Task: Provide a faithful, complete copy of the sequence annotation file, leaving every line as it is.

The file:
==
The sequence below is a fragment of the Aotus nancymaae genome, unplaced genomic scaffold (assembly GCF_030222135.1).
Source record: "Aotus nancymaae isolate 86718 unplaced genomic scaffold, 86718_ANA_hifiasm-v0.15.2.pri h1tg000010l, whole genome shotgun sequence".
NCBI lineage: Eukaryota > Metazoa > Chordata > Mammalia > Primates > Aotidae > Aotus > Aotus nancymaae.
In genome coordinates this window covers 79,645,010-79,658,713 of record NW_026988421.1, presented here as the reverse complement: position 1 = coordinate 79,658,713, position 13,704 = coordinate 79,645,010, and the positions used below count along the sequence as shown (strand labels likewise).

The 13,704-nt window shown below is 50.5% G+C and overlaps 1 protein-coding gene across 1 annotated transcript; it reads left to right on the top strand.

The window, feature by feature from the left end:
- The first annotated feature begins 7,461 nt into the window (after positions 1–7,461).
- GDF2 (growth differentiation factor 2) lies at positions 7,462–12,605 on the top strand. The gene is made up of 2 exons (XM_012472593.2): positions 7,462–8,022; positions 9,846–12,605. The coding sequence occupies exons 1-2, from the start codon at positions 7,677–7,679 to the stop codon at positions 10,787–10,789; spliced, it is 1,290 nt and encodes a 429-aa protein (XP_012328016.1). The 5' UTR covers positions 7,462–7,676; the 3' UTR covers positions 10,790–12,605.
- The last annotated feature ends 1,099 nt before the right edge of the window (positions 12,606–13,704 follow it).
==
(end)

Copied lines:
The sequence below is a fragment of the Aotus nancymaae genome, unplaced genomic scaffold (assembly GCF_030222135.1).
Source record: "Aotus nancymaae isolate 86718 unplaced genomic scaffold, 86718_ANA_hifiasm-v0.15.2.pri h1tg000010l, whole genome shotgun sequence".
NCBI lineage: Eukaryota > Metazoa > Chordata > Mammalia > Primates > Aotidae > Aotus > Aotus nancymaae.
In genome coordinates this window covers 79,645,010-79,658,713 of record NW_026988421.1, presented here as the reverse complement: position 1 = coordinate 79,658,713, position 13,704 = coordinate 79,645,010, and the positions used below count along the sequence as shown (strand labels likewise).

The 13,704-nt window shown below is 50.5% G+C and overlaps 1 protein-coding gene across 1 annotated transcript; it reads left to right on the top strand.

The window, feature by feature from the left end:
- The first annotated feature begins 7,461 nt into the window (after positions 1–7,461).
- GDF2 (growth differentiation factor 2) lies at positions 7,462–12,605 on the top strand. The gene is made up of 2 exons (XM_012472593.2): positions 7,462–8,022; positions 9,846–12,605. The coding sequence occupies exons 1-2, from the start codon at positions 7,677–7,679 to the stop codon at positions 10,787–10,789; spliced, it is 1,290 nt and encodes a 429-aa protein (XP_012328016.1). The 5' UTR covers positions 7,462–7,676; the 3' UTR covers positions 10,790–12,605.
- The last annotated feature ends 1,099 nt before the right edge of the window (positions 12,606–13,704 follow it).